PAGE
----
The conviction of Anna Sorokin, the woman who conned New York’s high society into believing she was a German heiress, is a great story. If you’re a journalist, that is, rather than a psychotherapist or counsellor. In which case, it’s a very, very sad story.
Anna Sorokin – who went by the name of Anna Delvey – now faces up to 15 years in prison. She’s in her mid-20s and, if sentenced to the maximum term, the former lorry driver’s daughter will be saying goodbye to the remainder of her youth and, arguably, the best time of her life.
During the course of her New York trial, we learned that Anna invented herself through social media and amassed tens – if not hundreds – of thousands of dollars’ worth of debt in pursuit of her life of luxury. She was seen at the best parties; visiting the best places and having the best of times. And we know she was doing this because it was all fully documented via social media.
Except, while the events she attended were real, the person wasn’t. She was made up. And the money she spent was not her money; it belonged to others.
So how did this happen? What sort of person is prepared to risk their liberty by living a lie “in plain sight”? What may be going on inside to feel the need to go to such lengths to be “out there” to be visible.
Anna, who was born in Russia and went to live in Germany from the age of 16, seems to have had a lot of nerve. She arrived in New York determined to live the dream and, as her defence lawyer explained: “Anna had to fake it until she could make it.”
I understand lawyers have to work with what they’ve got but I’m astonished at that defence and, in a way, that it’s no longer so astonishing. It’s almost looked on as an admirable quality, rather than one of which to be a little ashamed.
Was Anna not simply doing what everyone else would have done if they could? Was she narcissistic with a sense of entitlement or was she delusional? Or was it none of the above, just a determination to be at the top of the capitalistic tree, where so many other people seemed to be having a good time. Could it be that our western society is collectively looking for a quick fix?
In the comparatively few years since it started up, social media seems to have morphed from being a great way of connecting with people to something rather more insidious. People’s posts on Facebook are not inclined to suggest life isn’t that great – quite the opposite – and it’s almost as though someone’s living a parallel life. One exciting and vibrant on-screen while, off-air, life’s so much more mundane.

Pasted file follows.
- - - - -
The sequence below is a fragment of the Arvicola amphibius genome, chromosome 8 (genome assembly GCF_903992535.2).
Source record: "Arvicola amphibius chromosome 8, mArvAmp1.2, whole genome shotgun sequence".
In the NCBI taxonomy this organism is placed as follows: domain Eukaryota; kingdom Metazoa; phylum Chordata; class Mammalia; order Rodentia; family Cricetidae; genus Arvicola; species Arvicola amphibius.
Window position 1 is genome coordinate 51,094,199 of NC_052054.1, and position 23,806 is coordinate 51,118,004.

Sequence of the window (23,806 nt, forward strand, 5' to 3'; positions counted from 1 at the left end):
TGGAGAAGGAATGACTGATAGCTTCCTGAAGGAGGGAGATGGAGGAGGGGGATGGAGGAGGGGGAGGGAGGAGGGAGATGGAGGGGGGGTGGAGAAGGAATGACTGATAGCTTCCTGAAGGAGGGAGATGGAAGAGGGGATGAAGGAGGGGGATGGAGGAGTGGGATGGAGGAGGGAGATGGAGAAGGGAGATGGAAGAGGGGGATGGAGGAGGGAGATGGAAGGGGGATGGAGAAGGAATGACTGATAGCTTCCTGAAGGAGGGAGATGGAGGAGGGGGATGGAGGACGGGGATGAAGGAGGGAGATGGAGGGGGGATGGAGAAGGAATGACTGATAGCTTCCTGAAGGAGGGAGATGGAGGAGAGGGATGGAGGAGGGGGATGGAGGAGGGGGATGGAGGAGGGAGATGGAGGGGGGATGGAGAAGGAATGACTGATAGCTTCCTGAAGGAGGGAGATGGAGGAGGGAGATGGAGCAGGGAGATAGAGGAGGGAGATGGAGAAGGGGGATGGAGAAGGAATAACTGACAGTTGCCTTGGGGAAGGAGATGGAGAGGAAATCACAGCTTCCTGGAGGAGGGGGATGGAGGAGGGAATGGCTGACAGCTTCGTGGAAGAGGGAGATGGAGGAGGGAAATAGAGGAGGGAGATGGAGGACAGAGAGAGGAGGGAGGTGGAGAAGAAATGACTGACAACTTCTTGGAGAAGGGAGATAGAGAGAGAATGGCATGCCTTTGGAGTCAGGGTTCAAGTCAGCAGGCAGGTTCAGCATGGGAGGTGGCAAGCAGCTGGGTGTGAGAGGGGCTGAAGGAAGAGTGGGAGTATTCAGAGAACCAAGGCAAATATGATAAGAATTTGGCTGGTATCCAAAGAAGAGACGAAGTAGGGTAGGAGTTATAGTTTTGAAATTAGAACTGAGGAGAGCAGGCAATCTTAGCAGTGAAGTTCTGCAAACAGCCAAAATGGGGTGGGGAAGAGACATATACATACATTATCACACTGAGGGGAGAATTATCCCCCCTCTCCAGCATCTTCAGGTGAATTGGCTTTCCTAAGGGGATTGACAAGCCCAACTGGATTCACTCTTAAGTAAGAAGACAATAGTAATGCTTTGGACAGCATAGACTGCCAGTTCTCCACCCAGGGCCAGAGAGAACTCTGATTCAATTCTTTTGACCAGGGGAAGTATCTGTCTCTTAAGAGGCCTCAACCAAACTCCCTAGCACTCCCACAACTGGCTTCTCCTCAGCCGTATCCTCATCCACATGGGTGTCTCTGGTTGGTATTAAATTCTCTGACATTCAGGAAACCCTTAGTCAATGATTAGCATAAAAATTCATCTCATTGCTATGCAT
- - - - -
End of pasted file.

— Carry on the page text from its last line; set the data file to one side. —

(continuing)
And, if observing your Facebook friends having so much more fun than you is not enough to make you feel a bit low, log on to Instagram where you’ll find even more to envy at just the swipe of the screen. Parties, pools, yachts, jewellery and glamour, glamour, glamour – it’s all there.
No wonder Anna came up with her plan. And she’s not the only one. If you haven’t seen the Netflix documentary on the Fyre Festival that never was, I urge you to watch it. It’s a tale of how hundreds of young music-loving adults people were fooled into handing over great sums of cash for the experience of a lifetime that didn’t happen. Even those people who were unknowingly involved in setting up the “experience” were duped into believing it was possible. Unbelievable, and yet so believable at the time of happening.
What social media – with “old school” media playing catch up via digital means – has done brilliantly is tapped into our natural fear of missing out. Facebook and Instagram (other social platforms are available…) show the “other” doing something far more exciting than we are and, if we don’t take up the invitation, we’ll be missing out. We experienced it as children and were taught – either through good-enough parents or learning our own lessons – that it was not always so. Nowadays, we are being bombarded with images that tell us it WAS always so and if we’re not in, we are so definitely out, out, out.
It’s quite heartening, in a strange way, to discover we are not the “cool” and cynical people we imagine ourselves to be and we are capable of succumbing to our childhood state in which we accept unquestioningly.
Encouragingly, this herd mentality aspect of social media is now being questioned, with Danish psychologist Svend Brinkmann in his book, The Joy of Missing Out, encouraging people to disengage and live a more “moderate” life.
Anna’s story is not new. People have conned – and been conned – throughout history. But the scam has usually only become known to a limited number of people.
However, with the every-day prevalence of social media, what makes this so extraordinary is that you and your activities become known to millions. And, because of the huge influence (“influencers” is the term given to those people who make a living from their glamorous online postings) that social media has on our every day life, maybe it’s time we wised up.
I once saw a keyring that said: “I’m not easy but I can tricked”. It made me smile. Maybe now’s the time for a little less laughter and a bit more healthy scepticism.
By: Lulu Sinclair